In recent years corporate social responsibility (CSR) has become a higher priority for companies as it actually shows the numerous benefits to their businesses, employees, communities and the environment. Being a good corporate is an increasingly important objective for many good organizations.
Is It Applicable for Every Corporate?
Not really, as Section 135 of the Companies Act, 2013 is applicable to every company registered under the Act, and any other previous Companies Law, with a net worth of Rs 500 crore or more, or a turnover of over Rs 1,000 crore or a net profit exceeding Rs 5 crore in any financial year. The circular further explains that ‘any financial year’ implies any of the three preceding financial years. The Circular emphasizes that the government has no role and responsibility in monitoring CSR activities; it lays the onus on the board of the company to ensure the quality and efficacy of a CSR project. The Board of Directors of the company will have to take decisions on CSR expenditure and qualifying activities as CSR.
CSR is about much more than philanthropy. As voluntary actions taken by businesses to help them become more accountable to stakeholders by providing social and environmental benefit.
CSR involves minimum legal requirements on a business to manage the environmental, economic, and societal impact of its operations.
Businesses are setting up their own standards and choose activities based on their feasibility and values. Many have their own codes of conduct and best practice guidelines to manage and conduct their programs.
Also there is a changes in consumer attitude have become a key driver for increasing CSR activities as well as increasing pressure from employees who want to work for ethical, reputable and charitable businesses.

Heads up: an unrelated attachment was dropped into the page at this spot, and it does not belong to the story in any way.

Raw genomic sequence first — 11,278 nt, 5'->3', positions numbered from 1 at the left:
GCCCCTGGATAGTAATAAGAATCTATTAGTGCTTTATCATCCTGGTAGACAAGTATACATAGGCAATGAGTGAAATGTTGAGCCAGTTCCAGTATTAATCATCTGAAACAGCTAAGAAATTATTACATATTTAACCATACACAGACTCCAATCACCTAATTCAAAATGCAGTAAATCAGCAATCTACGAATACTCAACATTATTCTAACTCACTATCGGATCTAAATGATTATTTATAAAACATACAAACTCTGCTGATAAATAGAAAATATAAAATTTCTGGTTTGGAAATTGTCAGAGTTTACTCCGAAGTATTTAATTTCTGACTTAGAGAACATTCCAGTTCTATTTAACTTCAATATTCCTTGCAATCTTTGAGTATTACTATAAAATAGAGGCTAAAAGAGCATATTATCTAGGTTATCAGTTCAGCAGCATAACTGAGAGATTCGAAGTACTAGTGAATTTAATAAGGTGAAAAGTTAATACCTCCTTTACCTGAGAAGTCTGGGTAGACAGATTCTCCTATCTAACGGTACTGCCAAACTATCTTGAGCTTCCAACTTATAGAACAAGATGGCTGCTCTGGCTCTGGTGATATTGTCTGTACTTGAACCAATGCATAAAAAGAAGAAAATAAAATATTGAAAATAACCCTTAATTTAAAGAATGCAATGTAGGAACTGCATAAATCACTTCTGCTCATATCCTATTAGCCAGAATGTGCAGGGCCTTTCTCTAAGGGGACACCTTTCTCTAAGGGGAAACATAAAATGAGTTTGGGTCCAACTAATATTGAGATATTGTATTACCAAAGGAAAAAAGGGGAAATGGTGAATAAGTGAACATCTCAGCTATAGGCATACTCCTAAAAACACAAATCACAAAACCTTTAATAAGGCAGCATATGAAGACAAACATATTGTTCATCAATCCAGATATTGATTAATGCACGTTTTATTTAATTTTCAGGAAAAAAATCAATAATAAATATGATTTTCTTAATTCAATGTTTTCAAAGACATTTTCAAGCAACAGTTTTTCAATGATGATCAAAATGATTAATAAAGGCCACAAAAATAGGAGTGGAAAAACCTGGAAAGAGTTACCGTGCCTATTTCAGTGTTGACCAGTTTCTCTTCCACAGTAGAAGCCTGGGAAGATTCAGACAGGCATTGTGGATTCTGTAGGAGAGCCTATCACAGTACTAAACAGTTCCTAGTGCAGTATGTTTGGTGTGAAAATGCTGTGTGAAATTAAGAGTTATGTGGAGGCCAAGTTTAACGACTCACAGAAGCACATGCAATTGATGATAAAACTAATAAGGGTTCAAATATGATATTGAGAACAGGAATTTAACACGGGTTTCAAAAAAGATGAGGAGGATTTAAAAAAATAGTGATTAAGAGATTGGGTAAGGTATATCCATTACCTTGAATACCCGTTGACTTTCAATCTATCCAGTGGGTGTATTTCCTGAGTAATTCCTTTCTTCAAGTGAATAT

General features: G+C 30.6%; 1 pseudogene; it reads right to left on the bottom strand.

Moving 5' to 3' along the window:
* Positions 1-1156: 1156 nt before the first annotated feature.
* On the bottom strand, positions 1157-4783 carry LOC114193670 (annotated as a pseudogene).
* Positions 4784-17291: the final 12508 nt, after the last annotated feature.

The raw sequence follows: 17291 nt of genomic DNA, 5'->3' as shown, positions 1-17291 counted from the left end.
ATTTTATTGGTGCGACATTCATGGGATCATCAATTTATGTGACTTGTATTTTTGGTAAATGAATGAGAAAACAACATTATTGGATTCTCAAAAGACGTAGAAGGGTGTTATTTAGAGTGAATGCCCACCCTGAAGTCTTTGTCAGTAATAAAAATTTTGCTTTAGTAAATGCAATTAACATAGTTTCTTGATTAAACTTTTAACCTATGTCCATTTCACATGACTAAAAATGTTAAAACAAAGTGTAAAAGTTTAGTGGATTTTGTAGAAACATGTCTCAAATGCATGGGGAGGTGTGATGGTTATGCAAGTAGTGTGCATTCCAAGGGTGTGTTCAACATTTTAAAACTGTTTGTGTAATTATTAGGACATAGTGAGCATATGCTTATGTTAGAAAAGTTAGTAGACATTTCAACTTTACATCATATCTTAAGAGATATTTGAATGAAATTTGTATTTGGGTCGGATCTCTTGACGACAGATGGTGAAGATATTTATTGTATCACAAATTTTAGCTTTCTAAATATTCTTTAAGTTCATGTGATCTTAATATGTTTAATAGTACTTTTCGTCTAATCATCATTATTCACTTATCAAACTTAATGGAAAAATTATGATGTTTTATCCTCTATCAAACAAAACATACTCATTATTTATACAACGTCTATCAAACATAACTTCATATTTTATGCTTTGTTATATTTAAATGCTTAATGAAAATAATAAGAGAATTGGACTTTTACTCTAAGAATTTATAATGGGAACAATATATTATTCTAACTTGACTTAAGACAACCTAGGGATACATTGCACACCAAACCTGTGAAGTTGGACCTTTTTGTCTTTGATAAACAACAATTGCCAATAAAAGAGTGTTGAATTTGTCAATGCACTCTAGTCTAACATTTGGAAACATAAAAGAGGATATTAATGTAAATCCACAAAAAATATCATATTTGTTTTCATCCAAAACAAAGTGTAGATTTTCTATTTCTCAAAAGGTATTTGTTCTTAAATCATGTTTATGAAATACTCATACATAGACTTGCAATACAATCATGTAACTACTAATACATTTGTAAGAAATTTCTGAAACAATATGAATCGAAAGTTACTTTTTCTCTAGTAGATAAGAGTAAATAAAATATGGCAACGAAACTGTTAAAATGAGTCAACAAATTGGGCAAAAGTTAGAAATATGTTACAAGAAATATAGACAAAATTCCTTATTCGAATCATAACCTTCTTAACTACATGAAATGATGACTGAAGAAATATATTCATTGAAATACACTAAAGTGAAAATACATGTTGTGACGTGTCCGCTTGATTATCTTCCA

Delivering the benefits
Being an ethical and socially responsible employer can offer numerous benefits for the businesses involved as well as to employees, the local community and the environment, including:
- Encouraging employee engagement.
- Creating a good and positive workplace.
- Increasing innovation and creativity.
- Boosting professional and personal growth.
- Giving importance to individual philanthropy.
- Gaining trust and respect from the employees.
- Improving public image and brand reputation.
As a result, more and more organizations are getting involved in CSR activities and incorporating it into their overall business plan.
Examples of Corporate Social Responsibility
Coca-Cola Company (KO)
In 2010, Coca-Cola started the 5by20 initiative to empower women across the globe, announcing the following:
The Coca-Cola Company’s global commitment to enable the empowerment of 5 million women entrepreneurs across the company’s value chain by 2020.
According to a survey- CSR programs help nonprofits Individuals make up roughly three-fourths of an organization’s total monetary contributions. CSR initiatives can help nonprofits make up that leftover 25% after they’ve looked to individual donors.
Money donated as a result of corporate giving – Corporate giving in 2017 increased to $20.77 billion, up 8% from 2016. Corporate giving was also bolstered by $405 million contributed as part of disaster relief.